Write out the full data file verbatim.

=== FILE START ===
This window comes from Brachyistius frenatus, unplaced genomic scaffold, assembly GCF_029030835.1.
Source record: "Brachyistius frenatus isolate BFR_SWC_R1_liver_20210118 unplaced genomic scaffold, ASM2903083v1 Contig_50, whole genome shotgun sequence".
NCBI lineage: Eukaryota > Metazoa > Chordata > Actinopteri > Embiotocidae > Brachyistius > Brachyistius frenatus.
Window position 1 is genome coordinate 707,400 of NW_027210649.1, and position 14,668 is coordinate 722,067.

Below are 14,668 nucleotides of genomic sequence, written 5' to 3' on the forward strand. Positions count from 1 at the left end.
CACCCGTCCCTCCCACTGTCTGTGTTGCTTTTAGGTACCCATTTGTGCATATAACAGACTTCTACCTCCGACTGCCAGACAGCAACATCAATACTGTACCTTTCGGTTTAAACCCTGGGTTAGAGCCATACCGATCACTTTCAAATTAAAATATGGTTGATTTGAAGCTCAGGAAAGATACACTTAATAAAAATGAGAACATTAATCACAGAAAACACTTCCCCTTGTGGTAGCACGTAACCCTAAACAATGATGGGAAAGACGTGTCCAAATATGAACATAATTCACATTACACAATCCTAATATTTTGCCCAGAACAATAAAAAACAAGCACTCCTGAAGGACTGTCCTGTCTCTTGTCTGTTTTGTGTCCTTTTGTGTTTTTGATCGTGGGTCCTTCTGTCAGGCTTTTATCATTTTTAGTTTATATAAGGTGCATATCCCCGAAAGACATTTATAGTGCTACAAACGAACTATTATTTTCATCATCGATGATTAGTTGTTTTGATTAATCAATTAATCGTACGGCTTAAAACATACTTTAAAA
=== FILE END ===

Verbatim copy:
This window comes from Brachyistius frenatus, unplaced genomic scaffold, assembly GCF_029030835.1.
Source record: "Brachyistius frenatus isolate BFR_SWC_R1_liver_20210118 unplaced genomic scaffold, ASM2903083v1 Contig_50, whole genome shotgun sequence".
NCBI lineage: Eukaryota > Metazoa > Chordata > Actinopteri > Embiotocidae > Brachyistius > Brachyistius frenatus.
Window position 1 is genome coordinate 707,400 of NW_027210649.1, and position 14,668 is coordinate 722,067.

Below are 14,668 nucleotides of genomic sequence, written 5' to 3' on the forward strand. Positions count from 1 at the left end.
CACCCGTCCCTCCCACTGTCTGTGTTGCTTTTAGGTACCCATTTGTGCATATAACAGACTTCTACCTCCGACTGCCAGACAGCAACATCAATACTGTACCTTTCGGTTTAAACCCTGGGTTAGAGCCATACCGATCACTTTCAAATTAAAATATGGTTGATTTGAAGCTCAGGAAAGATACACTTAATAAAAATGAGAACATTAATCACAGAAAACACTTCCCCTTGTGGTAGCACGTAACCCTAAACAATGATGGGAAAGACGTGTCCAAATATGAACATAATTCACATTACACAATCCTAATATTTTGCCCAGAACAATAAAAAACAAGCACTCCTGAAGGACTGTCCTGTCTCTTGTCTGTTTTGTGTCCTTTTGTGTTTTTGATCGTGGGTCCTTCTGTCAGGCTTTTATCATTTTTAGTTTATATAAGGTGCATATCCCCGAAAGACATTTATAGTGCTACAAACGAACTATTATTTTCATCATCGATGATTAGTTGTTTTGATTAATCAATTAATCGTACGGCTTAAAACATACTTTAAAA